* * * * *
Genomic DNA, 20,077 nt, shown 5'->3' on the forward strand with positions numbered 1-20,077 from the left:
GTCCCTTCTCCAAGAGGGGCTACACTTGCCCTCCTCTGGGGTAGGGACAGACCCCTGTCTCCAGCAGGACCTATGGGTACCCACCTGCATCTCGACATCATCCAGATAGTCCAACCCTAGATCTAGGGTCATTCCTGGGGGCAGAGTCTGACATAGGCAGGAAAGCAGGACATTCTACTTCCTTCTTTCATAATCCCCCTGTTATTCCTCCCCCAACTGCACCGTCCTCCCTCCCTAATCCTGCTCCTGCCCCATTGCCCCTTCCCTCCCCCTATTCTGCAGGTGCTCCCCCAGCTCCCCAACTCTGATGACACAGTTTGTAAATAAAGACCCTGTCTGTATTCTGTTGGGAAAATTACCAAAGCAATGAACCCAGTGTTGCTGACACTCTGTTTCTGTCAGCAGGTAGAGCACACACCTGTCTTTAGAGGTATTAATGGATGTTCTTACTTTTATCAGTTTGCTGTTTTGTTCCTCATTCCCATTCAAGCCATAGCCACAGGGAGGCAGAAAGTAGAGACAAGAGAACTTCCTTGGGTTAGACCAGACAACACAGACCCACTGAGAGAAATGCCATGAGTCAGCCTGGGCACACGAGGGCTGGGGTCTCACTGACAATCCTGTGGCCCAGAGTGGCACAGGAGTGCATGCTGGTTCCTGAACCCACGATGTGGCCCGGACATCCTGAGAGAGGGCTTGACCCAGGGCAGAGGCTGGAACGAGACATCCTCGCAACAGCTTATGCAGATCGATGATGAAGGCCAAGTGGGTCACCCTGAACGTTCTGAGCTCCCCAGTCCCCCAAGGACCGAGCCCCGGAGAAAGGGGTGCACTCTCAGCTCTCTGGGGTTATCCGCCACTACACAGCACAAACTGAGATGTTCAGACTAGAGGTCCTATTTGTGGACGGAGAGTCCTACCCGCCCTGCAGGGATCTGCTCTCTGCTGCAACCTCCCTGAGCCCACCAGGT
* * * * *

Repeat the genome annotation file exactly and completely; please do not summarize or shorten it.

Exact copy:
Genomic DNA, 20,077 nt, shown 5'->3' on the forward strand with positions numbered 1-20,077 from the left:
GTCCCTTCTCCAAGAGGGGCTACACTTGCCCTCCTCTGGGGTAGGGACAGACCCCTGTCTCCAGCAGGACCTATGGGTACCCACCTGCATCTCGACATCATCCAGATAGTCCAACCCTAGATCTAGGGTCATTCCTGGGGGCAGAGTCTGACATAGGCAGGAAAGCAGGACATTCTACTTCCTTCTTTCATAATCCCCCTGTTATTCCTCCCCCAACTGCACCGTCCTCCCTCCCTAATCCTGCTCCTGCCCCATTGCCCCTTCCCTCCCCCTATTCTGCAGGTGCTCCCCCAGCTCCCCAACTCTGATGACACAGTTTGTAAATAAAGACCCTGTCTGTATTCTGTTGGGAAAATTACCAAAGCAATGAACCCAGTGTTGCTGACACTCTGTTTCTGTCAGCAGGTAGAGCACACACCTGTCTTTAGAGGTATTAATGGATGTTCTTACTTTTATCAGTTTGCTGTTTTGTTCCTCATTCCCATTCAAGCCATAGCCACAGGGAGGCAGAAAGTAGAGACAAGAGAACTTCCTTGGGTTAGACCAGACAACACAGACCCACTGAGAGAAATGCCATGAGTCAGCCTGGGCACACGAGGGCTGGGGTCTCACTGACAATCCTGTGGCCCAGAGTGGCACAGGAGTGCATGCTGGTTCCTGAACCCACGATGTGGCCCGGACATCCTGAGAGAGGGCTTGACCCAGGGCAGAGGCTGGAACGAGACATCCTCGCAACAGCTTATGCAGATCGATGATGAAGGCCAAGTGGGTCACCCTGAACGTTCTGAGCTCCCCAGTCCCCCAAGGACCGAGCCCCGGAGAAAGGGGTGCACTCTCAGCTCTCTGGGGTTATCCGCCACTACACAGCACAAACTGAGATGTTCAGACTAGAGGTCCTATTTGTGGACGGAGAGTCCTACCCGCCCTGCAGGGATCTGCTCTCTGCTGCAACCTCCCTGAGCCCACCAGGT